Romania is making intensive efforts to attract Chinese investments
Romania wants to establish closer economic co-operation with China as a consequence of its serious difficulties in obtaining Western financial backing for a number of infrastructural projects of strategic significance for Bucharest. The Romanian government’s seven-day visit to Beijing, which ended on 16 August, served this purpose. The Romanian delegation consisted of Prime Minister Emil Boc, the ministers of foreign affairs, the economy, transport and the environment, and culture, and representatives or Romanian business circles.
The main objective of the visit was to attract Chinese investors to the five large infrastructural projects: the construction of the third and fourth blocks at the Cernavoda nuclear power plant; the Tarnita-Lapustesti water power plant; the Danube–Bucharest and Siret–Baragan channels; and of the motorway around Bucharest. The value of each of the investments exceeds 1 billion euros. All the projects are to be implemented according to public-private partnership rules, and the government has had serious problems attracting Western investors to these projects (for example, Germany’s RWE, France’s GDF Suez and Spain’s Iberdrola withdrew from the nuclear power plant development project in January this year).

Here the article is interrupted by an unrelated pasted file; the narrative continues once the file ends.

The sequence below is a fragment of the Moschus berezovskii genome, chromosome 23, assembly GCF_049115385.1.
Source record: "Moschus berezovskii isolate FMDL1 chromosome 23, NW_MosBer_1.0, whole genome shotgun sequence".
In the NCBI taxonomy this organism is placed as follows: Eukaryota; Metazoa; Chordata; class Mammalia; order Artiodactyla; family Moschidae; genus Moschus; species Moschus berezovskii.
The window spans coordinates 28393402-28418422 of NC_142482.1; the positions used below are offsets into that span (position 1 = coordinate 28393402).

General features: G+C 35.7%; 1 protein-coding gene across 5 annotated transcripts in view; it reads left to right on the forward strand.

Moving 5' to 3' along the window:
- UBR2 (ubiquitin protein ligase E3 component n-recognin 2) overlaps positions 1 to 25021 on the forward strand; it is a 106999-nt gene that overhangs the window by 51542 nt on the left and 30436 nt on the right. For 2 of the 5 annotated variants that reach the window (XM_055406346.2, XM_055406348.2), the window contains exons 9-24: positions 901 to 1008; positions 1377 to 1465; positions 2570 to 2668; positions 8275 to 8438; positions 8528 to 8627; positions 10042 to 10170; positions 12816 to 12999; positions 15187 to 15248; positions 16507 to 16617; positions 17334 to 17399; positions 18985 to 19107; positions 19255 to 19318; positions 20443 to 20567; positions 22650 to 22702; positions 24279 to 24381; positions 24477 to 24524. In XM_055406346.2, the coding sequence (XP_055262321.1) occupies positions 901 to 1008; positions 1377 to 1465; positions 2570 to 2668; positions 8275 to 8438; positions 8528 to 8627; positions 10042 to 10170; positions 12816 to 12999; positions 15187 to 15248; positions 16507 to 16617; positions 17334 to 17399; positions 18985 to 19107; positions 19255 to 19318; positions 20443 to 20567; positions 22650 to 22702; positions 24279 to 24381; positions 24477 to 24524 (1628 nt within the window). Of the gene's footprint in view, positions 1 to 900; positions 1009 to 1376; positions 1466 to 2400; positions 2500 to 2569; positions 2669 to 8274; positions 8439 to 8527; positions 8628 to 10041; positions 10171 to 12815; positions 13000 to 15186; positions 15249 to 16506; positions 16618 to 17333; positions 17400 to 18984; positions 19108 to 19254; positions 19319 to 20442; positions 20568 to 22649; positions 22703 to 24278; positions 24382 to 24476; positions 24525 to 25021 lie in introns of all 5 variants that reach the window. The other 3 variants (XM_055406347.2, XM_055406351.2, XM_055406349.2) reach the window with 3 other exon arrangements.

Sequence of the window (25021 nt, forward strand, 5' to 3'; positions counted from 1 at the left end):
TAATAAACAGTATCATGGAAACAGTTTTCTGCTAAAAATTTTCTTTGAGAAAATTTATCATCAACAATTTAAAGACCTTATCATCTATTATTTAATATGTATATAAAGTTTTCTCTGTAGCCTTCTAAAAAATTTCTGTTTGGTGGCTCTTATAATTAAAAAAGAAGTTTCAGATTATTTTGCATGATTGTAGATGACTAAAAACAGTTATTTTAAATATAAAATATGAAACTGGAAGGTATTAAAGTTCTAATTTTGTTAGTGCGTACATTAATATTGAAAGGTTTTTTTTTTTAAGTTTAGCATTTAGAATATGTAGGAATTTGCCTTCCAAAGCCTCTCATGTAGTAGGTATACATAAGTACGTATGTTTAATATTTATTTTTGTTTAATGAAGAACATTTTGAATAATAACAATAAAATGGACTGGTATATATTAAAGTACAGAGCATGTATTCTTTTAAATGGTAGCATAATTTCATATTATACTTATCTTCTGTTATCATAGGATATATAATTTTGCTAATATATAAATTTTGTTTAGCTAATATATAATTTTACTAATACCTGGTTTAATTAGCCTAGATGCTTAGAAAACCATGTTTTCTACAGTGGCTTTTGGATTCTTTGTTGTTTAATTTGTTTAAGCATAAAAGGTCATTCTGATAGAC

Bucharest has very good political relations with Beijing, which, however, have not translated into strong economic co-operation thus far. China is among the top twenty investors in Romania, and the total value of Chinese foreign investments did not exceed 750 million euros by the end of 2010. Trade turnovers are also relatively low, reaching approximately US$3.7 billion in 2010 (for comparison: the Polish-Chinese trade exchange reached roughly US$18 billion last year). The Romanian government has traditionally skipped human rights issues in relations with China. This is fully accepted by most opposition parties, which are criticising the government for its failure to sign trade contracts during the visit. <dab>